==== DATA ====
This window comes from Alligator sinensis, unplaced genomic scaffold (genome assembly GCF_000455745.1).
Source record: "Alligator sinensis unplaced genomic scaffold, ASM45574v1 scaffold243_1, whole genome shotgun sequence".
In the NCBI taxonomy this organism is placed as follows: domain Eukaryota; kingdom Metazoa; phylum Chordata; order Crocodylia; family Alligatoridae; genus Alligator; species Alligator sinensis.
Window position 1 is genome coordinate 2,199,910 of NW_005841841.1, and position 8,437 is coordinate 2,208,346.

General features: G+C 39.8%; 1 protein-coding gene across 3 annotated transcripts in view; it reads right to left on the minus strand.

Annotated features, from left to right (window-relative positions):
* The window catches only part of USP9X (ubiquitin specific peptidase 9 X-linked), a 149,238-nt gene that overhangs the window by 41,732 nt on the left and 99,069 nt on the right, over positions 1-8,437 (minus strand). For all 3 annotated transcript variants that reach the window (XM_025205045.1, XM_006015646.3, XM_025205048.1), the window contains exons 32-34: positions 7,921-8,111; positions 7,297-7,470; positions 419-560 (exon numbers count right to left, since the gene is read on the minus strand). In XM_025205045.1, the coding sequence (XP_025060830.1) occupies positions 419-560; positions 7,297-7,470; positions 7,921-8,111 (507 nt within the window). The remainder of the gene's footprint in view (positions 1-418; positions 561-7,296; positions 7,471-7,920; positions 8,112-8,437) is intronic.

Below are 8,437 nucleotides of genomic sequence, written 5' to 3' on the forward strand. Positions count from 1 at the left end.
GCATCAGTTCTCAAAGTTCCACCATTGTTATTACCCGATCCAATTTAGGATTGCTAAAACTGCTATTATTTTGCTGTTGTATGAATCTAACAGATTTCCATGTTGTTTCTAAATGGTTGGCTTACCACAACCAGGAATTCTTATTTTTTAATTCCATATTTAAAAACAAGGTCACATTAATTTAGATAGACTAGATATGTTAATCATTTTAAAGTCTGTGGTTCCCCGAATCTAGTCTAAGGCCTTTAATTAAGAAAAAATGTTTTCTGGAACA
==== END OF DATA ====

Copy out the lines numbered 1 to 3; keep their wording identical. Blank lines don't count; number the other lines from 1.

This window comes from Alligator sinensis, unplaced genomic scaffold (genome assembly GCF_000455745.1).
Source record: "Alligator sinensis unplaced genomic scaffold, ASM45574v1 scaffold243_1, whole genome shotgun sequence".
In the NCBI taxonomy this organism is placed as follows: domain Eukaryota; kingdom Metazoa; phylum Chordata; order Crocodylia; family Alligatoridae; genus Alligator; species Alligator sinensis.